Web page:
It’s a breathtakingly beautiful sight. In late winter, the budding birch paints the hillsides with a soft purple haze, punctuated by the vibrant green of Scots pine needles and the rusty orange of their tapering trunks. Deep in the forest, the understorey drips with mosses and lichens. Pine marten spraint lays claim to the tracks through the trees, and overhead small birds begin to warm up their spring repertoire.

In 2016, an opportunity to purchase the 2,500 acres of pinewood at Loch Arkaig galvanised people into action to protect what was left. Arkaig Community Forest, a small group of local residents passionate about their landscape, was born. Together with the Woodland Trust and thanks to support from generous appeal donors and players of People’s Postcode Lottery, Loch Arkaig Pine Forest was secured for future generations.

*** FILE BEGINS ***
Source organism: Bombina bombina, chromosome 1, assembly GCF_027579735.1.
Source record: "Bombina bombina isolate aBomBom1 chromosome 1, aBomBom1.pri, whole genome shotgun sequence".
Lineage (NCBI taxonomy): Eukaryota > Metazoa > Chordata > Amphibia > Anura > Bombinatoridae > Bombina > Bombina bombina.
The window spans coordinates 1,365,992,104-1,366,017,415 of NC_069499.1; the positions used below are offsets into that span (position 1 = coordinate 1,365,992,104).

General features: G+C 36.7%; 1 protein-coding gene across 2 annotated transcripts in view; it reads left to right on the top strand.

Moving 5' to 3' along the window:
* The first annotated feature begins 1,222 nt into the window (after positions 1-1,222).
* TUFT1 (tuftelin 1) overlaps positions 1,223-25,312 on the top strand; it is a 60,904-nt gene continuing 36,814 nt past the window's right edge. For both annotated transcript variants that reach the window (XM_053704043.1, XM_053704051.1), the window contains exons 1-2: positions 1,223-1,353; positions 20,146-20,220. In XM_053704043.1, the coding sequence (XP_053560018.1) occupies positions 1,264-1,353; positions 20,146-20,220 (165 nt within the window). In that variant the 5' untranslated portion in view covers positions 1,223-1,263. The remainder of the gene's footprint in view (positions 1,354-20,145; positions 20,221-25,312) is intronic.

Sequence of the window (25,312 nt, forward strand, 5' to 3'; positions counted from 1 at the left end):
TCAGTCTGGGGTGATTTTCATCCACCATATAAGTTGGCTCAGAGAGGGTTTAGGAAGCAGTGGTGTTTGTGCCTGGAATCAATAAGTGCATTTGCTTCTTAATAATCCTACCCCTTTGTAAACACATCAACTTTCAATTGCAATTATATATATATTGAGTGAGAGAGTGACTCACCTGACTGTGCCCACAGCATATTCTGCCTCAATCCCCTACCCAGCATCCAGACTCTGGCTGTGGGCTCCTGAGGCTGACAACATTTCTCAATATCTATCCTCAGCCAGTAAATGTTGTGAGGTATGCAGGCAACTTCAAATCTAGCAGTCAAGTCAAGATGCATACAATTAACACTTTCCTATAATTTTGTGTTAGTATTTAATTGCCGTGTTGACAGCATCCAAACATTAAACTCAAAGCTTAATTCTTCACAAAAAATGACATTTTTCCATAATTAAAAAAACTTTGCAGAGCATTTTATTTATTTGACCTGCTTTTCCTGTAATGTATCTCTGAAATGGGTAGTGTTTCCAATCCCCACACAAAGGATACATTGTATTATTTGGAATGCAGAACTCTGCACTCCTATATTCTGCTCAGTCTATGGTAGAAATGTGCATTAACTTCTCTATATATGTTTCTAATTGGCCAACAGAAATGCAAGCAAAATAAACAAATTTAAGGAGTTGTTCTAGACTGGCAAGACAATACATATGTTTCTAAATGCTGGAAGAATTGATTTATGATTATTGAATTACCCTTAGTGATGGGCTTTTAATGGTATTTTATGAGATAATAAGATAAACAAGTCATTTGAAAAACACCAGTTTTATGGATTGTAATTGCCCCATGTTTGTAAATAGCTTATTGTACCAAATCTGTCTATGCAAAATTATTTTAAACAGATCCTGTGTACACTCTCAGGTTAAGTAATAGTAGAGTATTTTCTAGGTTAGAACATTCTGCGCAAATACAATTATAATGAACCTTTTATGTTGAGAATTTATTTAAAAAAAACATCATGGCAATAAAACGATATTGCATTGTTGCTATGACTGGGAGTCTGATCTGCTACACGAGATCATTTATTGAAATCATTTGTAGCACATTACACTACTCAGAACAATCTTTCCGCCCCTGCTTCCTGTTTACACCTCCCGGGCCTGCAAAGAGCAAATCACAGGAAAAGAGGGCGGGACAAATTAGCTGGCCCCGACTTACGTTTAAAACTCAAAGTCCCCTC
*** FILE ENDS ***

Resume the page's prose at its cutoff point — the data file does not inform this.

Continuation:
Our work at Loch Arkaig

Steve Morris, site manager at Loch Arkaig Pine Forest, oversees the Woodland Trust’s vision for the restoration of the forest to its former glory.

Hundreds of years of tree felling and plantation planting have left their mark on the forest. Where once an unbroken swathe of native trees would have stretched all the way to Loch Lochy in the east, the forest is now interrupted by open moor and blocks of non-native conifers planted for their commercial value.

Many ancient Scots pines still remain, perhaps spared the axe because their twisted boughs made them unsuitable sources of timber. But if the next generation of these venerable natives are to flourish, introduced Sitka spruce, larch and lodgepole pine must be kept in check.

Over the coming decades, the Woodland Trust will gradually restore, enhance and expand the native woodland at Loch Arkaig, reducing the impact of tree disease and making the landscape more resilient to climate change.

I'm Steve Morris. I'm the site manager for the Woodland Trust here at Loch Arkaig.